Three University of Saskatchewan health scientists receive national honour

Three University of Saskatchewan (U of S) researchers who are investigating physical activity, sexually transmitted infections and remote presence robots in health care have been elected as fellows in the Canadian Academy of Health Sciences (CAHS).

Kinesiologist Lawrence (Larry) Brawley, microbiologist Jo-Anne Dillon and neurosurgeon Dr. Ivar Mendez were among 50 health-science experts from across Canada who were elected for their leadership, innovation and commitment to their fields.

"These three researchers are shining examples of the extraordinary, diverse and internationally recognized expertise that exists in the health sciences at the University of Saskatchewan," said Karen Chad, vice-president research at the U of S. "Larry, Ivar and Jo-Anne have all been tremendous leaders and had significant scholarly impact within their respective fields on an international scale. Election into this prestigious national society is a well-deserved honour."

Brawley has held a Canada Research Chair in Physical Activity in Health Promotion and Disease Prevention since 2005. His research examines why some people successfully adopt physical activity as a healthy lifestyle change, while others struggle. Understanding the psychology behind physical activity is essential to helping people sustain the activity needed to promote health and prevent diseases.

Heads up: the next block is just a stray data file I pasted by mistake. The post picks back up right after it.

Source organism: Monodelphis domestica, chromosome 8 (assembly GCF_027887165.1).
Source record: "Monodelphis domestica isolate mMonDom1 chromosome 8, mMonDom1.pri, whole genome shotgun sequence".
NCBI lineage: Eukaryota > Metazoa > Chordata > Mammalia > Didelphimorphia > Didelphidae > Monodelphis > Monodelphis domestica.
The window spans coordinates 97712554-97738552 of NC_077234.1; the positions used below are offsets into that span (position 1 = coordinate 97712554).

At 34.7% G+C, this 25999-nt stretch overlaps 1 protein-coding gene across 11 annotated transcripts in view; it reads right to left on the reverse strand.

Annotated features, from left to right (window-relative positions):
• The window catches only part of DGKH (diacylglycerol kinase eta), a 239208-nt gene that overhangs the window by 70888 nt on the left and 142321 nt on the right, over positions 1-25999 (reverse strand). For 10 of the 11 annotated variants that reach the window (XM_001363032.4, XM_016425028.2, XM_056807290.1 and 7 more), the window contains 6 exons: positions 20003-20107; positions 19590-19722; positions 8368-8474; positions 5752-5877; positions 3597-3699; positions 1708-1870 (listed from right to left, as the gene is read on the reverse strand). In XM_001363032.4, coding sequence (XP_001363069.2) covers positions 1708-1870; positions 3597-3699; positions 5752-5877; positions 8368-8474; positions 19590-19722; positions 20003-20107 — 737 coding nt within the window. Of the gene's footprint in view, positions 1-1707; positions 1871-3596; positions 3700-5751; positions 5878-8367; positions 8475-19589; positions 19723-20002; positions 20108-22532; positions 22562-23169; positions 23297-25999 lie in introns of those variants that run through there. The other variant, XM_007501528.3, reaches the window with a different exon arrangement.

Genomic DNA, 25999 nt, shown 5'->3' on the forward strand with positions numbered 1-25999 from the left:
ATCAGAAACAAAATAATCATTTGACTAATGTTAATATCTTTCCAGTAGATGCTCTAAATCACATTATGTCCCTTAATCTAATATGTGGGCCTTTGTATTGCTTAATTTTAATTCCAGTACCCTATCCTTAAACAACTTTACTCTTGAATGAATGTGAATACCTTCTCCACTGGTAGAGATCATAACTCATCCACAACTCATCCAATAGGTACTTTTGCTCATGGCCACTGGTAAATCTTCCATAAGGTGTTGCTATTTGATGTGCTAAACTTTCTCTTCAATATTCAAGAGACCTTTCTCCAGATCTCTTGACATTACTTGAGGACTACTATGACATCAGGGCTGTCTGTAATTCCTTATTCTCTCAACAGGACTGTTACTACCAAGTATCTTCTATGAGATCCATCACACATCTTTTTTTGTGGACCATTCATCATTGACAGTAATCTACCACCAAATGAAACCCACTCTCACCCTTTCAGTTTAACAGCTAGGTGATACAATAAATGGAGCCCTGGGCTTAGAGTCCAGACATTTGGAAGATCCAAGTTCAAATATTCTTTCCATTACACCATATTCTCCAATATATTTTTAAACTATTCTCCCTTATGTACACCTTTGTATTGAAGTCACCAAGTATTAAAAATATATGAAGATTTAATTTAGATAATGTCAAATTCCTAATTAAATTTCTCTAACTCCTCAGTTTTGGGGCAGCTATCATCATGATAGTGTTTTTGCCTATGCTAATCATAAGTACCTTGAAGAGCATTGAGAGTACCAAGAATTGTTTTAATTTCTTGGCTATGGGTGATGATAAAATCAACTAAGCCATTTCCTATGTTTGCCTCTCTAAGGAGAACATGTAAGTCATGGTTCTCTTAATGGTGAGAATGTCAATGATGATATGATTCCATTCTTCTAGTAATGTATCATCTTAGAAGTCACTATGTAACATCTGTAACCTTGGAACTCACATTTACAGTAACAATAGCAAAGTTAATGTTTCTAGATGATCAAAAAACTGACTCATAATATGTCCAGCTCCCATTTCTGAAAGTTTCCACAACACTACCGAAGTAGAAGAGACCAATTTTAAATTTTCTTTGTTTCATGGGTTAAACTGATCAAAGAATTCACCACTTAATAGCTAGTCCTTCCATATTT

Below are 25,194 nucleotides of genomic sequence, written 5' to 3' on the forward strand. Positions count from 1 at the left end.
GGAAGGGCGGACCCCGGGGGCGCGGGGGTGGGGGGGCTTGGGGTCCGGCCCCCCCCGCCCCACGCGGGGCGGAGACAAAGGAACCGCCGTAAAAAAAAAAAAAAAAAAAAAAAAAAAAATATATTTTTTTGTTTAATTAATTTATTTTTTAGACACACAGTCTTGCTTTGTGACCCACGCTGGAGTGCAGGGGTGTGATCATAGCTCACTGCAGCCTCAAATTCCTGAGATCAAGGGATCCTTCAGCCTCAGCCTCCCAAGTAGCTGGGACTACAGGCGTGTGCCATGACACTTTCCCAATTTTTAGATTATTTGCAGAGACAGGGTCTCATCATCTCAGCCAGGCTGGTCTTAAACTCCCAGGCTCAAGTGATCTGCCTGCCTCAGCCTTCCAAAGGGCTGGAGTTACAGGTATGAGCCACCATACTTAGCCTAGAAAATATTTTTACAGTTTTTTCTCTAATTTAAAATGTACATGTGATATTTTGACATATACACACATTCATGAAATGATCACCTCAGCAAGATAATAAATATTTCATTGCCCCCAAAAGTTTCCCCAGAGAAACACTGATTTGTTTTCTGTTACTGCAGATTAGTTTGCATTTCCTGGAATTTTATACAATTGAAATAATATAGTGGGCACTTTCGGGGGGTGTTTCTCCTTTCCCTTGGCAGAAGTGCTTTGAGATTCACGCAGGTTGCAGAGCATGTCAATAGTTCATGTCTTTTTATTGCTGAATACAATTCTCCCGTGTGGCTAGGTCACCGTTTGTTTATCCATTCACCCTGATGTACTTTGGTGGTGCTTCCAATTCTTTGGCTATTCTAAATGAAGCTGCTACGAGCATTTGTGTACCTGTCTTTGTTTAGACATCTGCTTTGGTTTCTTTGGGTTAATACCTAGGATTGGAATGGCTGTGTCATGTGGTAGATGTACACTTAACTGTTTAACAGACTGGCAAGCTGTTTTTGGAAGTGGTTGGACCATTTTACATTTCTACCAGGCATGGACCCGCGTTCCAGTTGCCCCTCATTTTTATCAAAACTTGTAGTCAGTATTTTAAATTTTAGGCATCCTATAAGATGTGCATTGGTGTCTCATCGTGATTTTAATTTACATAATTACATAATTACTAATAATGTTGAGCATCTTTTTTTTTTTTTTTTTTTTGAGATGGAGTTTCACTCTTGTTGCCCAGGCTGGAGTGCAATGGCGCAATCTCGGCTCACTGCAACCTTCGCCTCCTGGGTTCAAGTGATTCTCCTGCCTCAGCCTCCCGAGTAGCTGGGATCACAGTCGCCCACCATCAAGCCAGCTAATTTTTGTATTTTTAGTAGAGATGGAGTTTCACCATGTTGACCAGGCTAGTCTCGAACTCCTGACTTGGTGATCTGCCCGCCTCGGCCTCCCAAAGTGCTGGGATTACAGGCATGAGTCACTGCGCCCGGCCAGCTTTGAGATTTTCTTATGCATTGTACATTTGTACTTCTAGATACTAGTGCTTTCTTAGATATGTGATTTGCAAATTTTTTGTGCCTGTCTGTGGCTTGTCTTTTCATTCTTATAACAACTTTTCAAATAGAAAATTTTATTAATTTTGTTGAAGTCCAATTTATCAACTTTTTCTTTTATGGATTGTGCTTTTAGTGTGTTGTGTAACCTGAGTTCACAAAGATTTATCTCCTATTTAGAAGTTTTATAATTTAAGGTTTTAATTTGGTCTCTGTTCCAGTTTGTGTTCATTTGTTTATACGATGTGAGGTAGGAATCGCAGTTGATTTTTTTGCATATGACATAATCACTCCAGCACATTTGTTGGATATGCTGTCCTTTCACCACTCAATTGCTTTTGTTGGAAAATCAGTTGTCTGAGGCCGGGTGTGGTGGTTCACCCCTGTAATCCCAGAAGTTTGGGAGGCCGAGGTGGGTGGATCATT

His research has informed the Canadian government's physical activity guidelines, as well as the U.S. Surgeon-General's report. He has also served widely in numerous health-related leadership roles, including a three-year term (2005-2008) as chair of the Board of Directors of the Canadian Fitness and Lifestyle Research Institute.

Dillon earned an international reputation for her many contributions to research on sexually transmitted diseases (STDs). She has worked extensively with the World Health Organization and the Pan American Health Organization, leading public-health initiatives in countries throughout Latin America and the Caribbean to improve methods and policies for diagnosing and treating STDs.

She has also been a pioneer and role model for women in academia. She was the first female president of the Canadian Society of Microbiologists, the first female chair of the Department of Microbiology at the University of Ottawa, and the first female Dean of the College of Arts and Science at the U of S. She was also the founding director of several important scientific entities, including the National Laboratory for Sexually Transmitted Diseases and Health Canada's Laboratory Centre for Disease Control.

Mendez is the unified head of surgery at the U of S and Saskatoon Health Region, and has pioneered cell restoration procedures for brain repair in Parkinson's disease. He is also a global leader in the use of remote presence robots for health care. Mendez has led the only clinical neural transplantation program in Canada—one of only five such programs globally—and performed the first long-distance telemonitoring neurosurgery in the world.

In addition to his outstanding work as a surgeon and scholar, Mendez is a passionate humanitarian who has established neurosurgical units in various developing countries. He has developed his own charitable organization, which has improved the welfare of children in the Bolivian Andes. He has received many awards for his scholarly and charitable work, including several honorary degrees, the Canadian Red Cross Humanitarian Award (2010), and was named one of the 10 most influential Hispanics living in Canada by the Hispanics Business Association (2009).

The induction will take place at the academy's annual general meeting in Ottawa on Sept. 18.


For more information, contact:

Jennifer Thoma

Media Relations Specialist

University of Saskatchewan Marketing and Communications Team

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